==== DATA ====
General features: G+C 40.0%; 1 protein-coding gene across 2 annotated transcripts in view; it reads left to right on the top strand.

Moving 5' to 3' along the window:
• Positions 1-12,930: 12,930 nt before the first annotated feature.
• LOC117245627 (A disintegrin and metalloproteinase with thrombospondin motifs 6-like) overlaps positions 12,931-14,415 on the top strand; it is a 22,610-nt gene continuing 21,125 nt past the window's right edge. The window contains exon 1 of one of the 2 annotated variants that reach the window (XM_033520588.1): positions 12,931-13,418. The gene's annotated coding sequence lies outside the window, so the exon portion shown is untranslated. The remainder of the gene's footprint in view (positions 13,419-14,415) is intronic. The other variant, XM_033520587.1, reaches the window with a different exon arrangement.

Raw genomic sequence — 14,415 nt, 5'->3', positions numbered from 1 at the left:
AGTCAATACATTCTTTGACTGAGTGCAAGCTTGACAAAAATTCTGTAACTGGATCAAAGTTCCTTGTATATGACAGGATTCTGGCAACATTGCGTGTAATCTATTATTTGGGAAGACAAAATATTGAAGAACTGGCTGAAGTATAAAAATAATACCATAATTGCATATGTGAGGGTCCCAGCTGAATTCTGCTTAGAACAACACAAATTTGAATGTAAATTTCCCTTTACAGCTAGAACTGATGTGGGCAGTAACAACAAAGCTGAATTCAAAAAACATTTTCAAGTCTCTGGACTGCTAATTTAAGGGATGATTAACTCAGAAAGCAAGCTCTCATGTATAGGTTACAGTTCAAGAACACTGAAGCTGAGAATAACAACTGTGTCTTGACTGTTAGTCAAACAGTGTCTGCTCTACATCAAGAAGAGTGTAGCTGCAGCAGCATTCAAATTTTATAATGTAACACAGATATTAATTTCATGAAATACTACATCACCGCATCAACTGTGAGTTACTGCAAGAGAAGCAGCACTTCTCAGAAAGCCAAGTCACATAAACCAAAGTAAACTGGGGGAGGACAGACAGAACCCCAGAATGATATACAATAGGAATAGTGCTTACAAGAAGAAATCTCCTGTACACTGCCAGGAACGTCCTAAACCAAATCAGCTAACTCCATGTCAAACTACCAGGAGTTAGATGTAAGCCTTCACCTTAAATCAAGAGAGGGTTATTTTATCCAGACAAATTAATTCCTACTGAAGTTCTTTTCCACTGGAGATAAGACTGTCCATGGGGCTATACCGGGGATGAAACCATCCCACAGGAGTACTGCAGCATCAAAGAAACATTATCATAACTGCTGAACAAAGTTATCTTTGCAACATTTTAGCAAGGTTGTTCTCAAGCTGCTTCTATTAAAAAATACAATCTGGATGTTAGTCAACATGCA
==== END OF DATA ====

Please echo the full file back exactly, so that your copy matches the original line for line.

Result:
General features: G+C 40.0%; 1 protein-coding gene across 2 annotated transcripts in view; it reads left to right on the top strand.

Moving 5' to 3' along the window:
• Positions 1-12,930: 12,930 nt before the first annotated feature.
• LOC117245627 (A disintegrin and metalloproteinase with thrombospondin motifs 6-like) overlaps positions 12,931-14,415 on the top strand; it is a 22,610-nt gene continuing 21,125 nt past the window's right edge. The window contains exon 1 of one of the 2 annotated variants that reach the window (XM_033520588.1): positions 12,931-13,418. The gene's annotated coding sequence lies outside the window, so the exon portion shown is untranslated. The remainder of the gene's footprint in view (positions 13,419-14,415) is intronic. The other variant, XM_033520587.1, reaches the window with a different exon arrangement.

Raw genomic sequence — 14,415 nt, 5'->3', positions numbered from 1 at the left:
AGTCAATACATTCTTTGACTGAGTGCAAGCTTGACAAAAATTCTGTAACTGGATCAAAGTTCCTTGTATATGACAGGATTCTGGCAACATTGCGTGTAATCTATTATTTGGGAAGACAAAATATTGAAGAACTGGCTGAAGTATAAAAATAATACCATAATTGCATATGTGAGGGTCCCAGCTGAATTCTGCTTAGAACAACACAAATTTGAATGTAAATTTCCCTTTACAGCTAGAACTGATGTGGGCAGTAACAACAAAGCTGAATTCAAAAAACATTTTCAAGTCTCTGGACTGCTAATTTAAGGGATGATTAACTCAGAAAGCAAGCTCTCATGTATAGGTTACAGTTCAAGAACACTGAAGCTGAGAATAACAACTGTGTCTTGACTGTTAGTCAAACAGTGTCTGCTCTACATCAAGAAGAGTGTAGCTGCAGCAGCATTCAAATTTTATAATGTAACACAGATATTAATTTCATGAAATACTACATCACCGCATCAACTGTGAGTTACTGCAAGAGAAGCAGCACTTCTCAGAAAGCCAAGTCACATAAACCAAAGTAAACTGGGGGAGGACAGACAGAACCCCAGAATGATATACAATAGGAATAGTGCTTACAAGAAGAAATCTCCTGTACACTGCCAGGAACGTCCTAAACCAAATCAGCTAACTCCATGTCAAACTACCAGGAGTTAGATGTAAGCCTTCACCTTAAATCAAGAGAGGGTTATTTTATCCAGACAAATTAATTCCTACTGAAGTTCTTTTCCACTGGAGATAAGACTGTCCATGGGGCTATACCGGGGATGAAACCATCCCACAGGAGTACTGCAGCATCAAAGAAACATTATCATAACTGCTGAACAAAGTTATCTTTGCAACATTTTAGCAAGGTTGTTCTCAAGCTGCTTCTATTAAAAAATACAATCTGGATGTTAGTCAACATGCA